American country singer Toby Keith has passed away at the age of 62, as reported by US media outlets CNN and NBC on Tuesday. The news was announced through Keith’s Twitter account, which stated that the singer had died peacefully surrounded by his family. Keith, who was a husband and father of three, had been battling stomach cancer, a fact he had revealed to the public around a year and a half ago.
Despite his illness, Keith continued to perform up until recently, with his last shows taking place in Las Vegas in December. Over the span of his career, Keith sold 40 million records, with his debut album “Should’ve Been a Cowboy” released in 1993 achieving great popularity among country music fans. In the wake of the 9/11 terrorist attacks, Keith released the protest song “Courtesy of the Red, White and Blue (The Angry American),” further cementing his place in the public consciousness.
Keith was known for his support of the US military, performing at bases in Iraq and Afghanistan among other locations. He insisted that his performances for soldiers were not political, despite his self-identification as a Democrat. His contributions to the arts were recognized in 2021 when he was awarded the National Medal of Arts by then-President Donald Trump, the highest honor an artist can receive from the US government.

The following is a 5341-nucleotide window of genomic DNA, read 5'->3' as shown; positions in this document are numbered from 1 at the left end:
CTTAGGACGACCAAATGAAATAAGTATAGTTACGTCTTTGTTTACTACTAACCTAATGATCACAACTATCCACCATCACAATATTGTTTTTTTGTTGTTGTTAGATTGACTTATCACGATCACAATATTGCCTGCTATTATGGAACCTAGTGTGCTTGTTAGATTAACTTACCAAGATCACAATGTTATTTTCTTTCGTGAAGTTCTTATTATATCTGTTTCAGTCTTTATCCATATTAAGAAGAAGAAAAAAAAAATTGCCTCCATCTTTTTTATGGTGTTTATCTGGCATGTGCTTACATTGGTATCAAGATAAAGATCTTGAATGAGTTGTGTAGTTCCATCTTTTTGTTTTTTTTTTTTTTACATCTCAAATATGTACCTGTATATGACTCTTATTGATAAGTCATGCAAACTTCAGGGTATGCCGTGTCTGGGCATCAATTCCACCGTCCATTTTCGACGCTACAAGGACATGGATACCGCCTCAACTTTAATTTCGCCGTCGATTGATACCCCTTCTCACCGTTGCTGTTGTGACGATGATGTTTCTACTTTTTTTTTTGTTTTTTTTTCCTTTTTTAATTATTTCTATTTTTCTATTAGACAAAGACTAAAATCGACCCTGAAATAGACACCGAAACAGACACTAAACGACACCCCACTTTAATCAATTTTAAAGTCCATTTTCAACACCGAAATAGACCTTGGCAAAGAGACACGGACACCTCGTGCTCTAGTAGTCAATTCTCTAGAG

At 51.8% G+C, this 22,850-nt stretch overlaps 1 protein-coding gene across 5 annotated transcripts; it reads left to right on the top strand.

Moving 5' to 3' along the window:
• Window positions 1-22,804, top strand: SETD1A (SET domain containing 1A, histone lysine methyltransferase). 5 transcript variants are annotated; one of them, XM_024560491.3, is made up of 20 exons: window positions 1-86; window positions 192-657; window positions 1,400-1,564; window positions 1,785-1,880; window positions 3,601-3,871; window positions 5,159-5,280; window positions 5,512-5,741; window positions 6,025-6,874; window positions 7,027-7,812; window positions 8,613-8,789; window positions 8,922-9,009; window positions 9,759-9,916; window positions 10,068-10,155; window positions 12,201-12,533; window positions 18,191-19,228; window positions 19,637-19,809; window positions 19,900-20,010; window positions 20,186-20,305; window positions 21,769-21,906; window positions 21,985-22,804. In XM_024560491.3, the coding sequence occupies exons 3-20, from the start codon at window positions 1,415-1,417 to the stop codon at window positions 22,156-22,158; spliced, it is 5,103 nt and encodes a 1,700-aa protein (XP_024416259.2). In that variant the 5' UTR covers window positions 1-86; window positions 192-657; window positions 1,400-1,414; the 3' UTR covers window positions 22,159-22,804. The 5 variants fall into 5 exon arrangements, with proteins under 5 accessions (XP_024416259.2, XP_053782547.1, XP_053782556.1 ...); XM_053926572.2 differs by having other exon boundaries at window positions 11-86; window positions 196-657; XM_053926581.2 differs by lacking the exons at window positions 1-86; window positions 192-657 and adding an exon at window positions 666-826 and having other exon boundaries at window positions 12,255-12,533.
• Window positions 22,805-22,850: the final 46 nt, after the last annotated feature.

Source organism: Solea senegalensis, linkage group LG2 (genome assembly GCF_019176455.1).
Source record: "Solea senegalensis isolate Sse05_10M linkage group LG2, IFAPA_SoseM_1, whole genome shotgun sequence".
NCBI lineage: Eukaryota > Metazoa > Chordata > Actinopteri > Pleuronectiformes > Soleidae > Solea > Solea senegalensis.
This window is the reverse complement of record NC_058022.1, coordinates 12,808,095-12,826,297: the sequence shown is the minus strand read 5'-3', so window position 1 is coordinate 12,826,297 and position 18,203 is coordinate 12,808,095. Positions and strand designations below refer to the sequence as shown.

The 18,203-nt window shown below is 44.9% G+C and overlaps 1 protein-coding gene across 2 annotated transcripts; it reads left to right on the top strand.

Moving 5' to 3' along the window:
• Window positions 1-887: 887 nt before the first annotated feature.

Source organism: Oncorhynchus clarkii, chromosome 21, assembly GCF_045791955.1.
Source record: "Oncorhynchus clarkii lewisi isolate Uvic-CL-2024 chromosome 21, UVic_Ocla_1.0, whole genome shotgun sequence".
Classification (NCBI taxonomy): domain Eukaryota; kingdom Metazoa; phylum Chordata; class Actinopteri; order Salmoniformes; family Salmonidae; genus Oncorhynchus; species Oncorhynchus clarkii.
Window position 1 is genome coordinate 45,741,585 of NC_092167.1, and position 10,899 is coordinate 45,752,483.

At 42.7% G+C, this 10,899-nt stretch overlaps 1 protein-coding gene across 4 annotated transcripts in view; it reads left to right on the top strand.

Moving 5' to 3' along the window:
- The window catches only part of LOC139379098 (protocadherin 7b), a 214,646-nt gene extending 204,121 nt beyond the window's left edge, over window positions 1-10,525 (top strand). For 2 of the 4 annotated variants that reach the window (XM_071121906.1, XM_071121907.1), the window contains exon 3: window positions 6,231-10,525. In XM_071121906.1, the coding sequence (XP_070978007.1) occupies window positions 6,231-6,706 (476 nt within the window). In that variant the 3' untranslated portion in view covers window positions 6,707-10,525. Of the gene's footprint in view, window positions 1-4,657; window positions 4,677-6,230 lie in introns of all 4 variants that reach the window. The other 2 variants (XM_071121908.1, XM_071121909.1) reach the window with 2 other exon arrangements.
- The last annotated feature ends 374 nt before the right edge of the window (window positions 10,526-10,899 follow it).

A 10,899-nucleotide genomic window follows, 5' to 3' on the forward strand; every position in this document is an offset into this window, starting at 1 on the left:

Keith was born in 1961 in Oklahoma and spent his early years on a farm on the outskirts of Oklahoma City. He learned to play the guitar at the age of eight and spent his youth working in the rodeo and in oil fields, while also playing country rock in clubs as a member of the Easy Money Band, which he founded. Before his music career took off, Keith also spent time playing semi-professional American football.